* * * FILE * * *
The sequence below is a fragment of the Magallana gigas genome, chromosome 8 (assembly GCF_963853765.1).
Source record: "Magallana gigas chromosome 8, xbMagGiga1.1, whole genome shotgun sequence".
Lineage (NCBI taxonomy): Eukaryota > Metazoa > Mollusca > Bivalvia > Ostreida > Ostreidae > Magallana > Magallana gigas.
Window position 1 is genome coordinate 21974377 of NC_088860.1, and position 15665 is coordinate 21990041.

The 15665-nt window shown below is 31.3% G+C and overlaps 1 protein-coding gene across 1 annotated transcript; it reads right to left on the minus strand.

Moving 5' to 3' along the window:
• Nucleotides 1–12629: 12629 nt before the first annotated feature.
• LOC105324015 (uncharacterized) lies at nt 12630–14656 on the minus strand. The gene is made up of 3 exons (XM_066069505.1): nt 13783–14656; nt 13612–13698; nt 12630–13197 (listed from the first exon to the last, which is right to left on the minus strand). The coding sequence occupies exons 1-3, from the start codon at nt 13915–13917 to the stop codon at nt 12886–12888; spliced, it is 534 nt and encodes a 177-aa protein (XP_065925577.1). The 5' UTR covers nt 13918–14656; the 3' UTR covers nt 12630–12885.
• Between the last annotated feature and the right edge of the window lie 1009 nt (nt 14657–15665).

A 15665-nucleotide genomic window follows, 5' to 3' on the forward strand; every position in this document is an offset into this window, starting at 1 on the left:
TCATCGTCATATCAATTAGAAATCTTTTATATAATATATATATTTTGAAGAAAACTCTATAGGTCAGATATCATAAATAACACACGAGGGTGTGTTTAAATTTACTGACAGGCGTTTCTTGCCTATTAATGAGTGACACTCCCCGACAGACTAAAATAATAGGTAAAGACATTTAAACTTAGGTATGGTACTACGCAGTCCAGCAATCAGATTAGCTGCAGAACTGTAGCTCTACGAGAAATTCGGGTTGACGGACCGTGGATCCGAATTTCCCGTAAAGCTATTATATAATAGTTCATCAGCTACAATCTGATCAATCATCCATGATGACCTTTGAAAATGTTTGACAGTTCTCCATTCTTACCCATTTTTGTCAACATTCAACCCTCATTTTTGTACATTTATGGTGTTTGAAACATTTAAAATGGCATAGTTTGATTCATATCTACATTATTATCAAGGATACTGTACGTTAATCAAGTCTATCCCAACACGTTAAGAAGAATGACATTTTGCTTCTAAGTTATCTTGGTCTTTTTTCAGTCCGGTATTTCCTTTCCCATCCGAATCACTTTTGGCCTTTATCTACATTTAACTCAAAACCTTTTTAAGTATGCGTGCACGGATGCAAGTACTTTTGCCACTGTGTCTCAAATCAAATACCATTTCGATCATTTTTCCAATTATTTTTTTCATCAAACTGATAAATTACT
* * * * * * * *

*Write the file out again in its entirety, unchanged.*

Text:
The sequence below is a fragment of the Magallana gigas genome, chromosome 8 (assembly GCF_963853765.1).
Source record: "Magallana gigas chromosome 8, xbMagGiga1.1, whole genome shotgun sequence".
Lineage (NCBI taxonomy): Eukaryota > Metazoa > Mollusca > Bivalvia > Ostreida > Ostreidae > Magallana > Magallana gigas.
Window position 1 is genome coordinate 21974377 of NC_088860.1, and position 15665 is coordinate 21990041.

The 15665-nt window shown below is 31.3% G+C and overlaps 1 protein-coding gene across 1 annotated transcript; it reads right to left on the minus strand.

Moving 5' to 3' along the window:
• Nucleotides 1–12629: 12629 nt before the first annotated feature.
• LOC105324015 (uncharacterized) lies at nt 12630–14656 on the minus strand. The gene is made up of 3 exons (XM_066069505.1): nt 13783–14656; nt 13612–13698; nt 12630–13197 (listed from the first exon to the last, which is right to left on the minus strand). The coding sequence occupies exons 1-3, from the start codon at nt 13915–13917 to the stop codon at nt 12886–12888; spliced, it is 534 nt and encodes a 177-aa protein (XP_065925577.1). The 5' UTR covers nt 13918–14656; the 3' UTR covers nt 12630–12885.
• Between the last annotated feature and the right edge of the window lie 1009 nt (nt 14657–15665).

A 15665-nucleotide genomic window follows, 5' to 3' on the forward strand; every position in this document is an offset into this window, starting at 1 on the left:
TCATCGTCATATCAATTAGAAATCTTTTATATAATATATATATTTTGAAGAAAACTCTATAGGTCAGATATCATAAATAACACACGAGGGTGTGTTTAAATTTACTGACAGGCGTTTCTTGCCTATTAATGAGTGACACTCCCCGACAGACTAAAATAATAGGTAAAGACATTTAAACTTAGGTATGGTACTACGCAGTCCAGCAATCAGATTAGCTGCAGAACTGTAGCTCTACGAGAAATTCGGGTTGACGGACCGTGGATCCGAATTTCCCGTAAAGCTATTATATAATAGTTCATCAGCTACAATCTGATCAATCATCCATGATGACCTTTGAAAATGTTTGACAGTTCTCCATTCTTACCCATTTTTGTCAACATTCAACCCTCATTTTTGTACATTTATGGTGTTTGAAACATTTAAAATGGCATAGTTTGATTCATATCTACATTATTATCAAGGATACTGTACGTTAATCAAGTCTATCCCAACACGTTAAGAAGAATGACATTTTGCTTCTAAGTTATCTTGGTCTTTTTTCAGTCCGGTATTTCCTTTCCCATCCGAATCACTTTTGGCCTTTATCTACATTTAACTCAAAACCTTTTTAAGTATGCGTGCACGGATGCAAGTACTTTTGCCACTGTGTCTCAAATCAAATACCATTTCGATCATTTTTCCAATTATTTTTTTCATCAAACTGATAAATTACT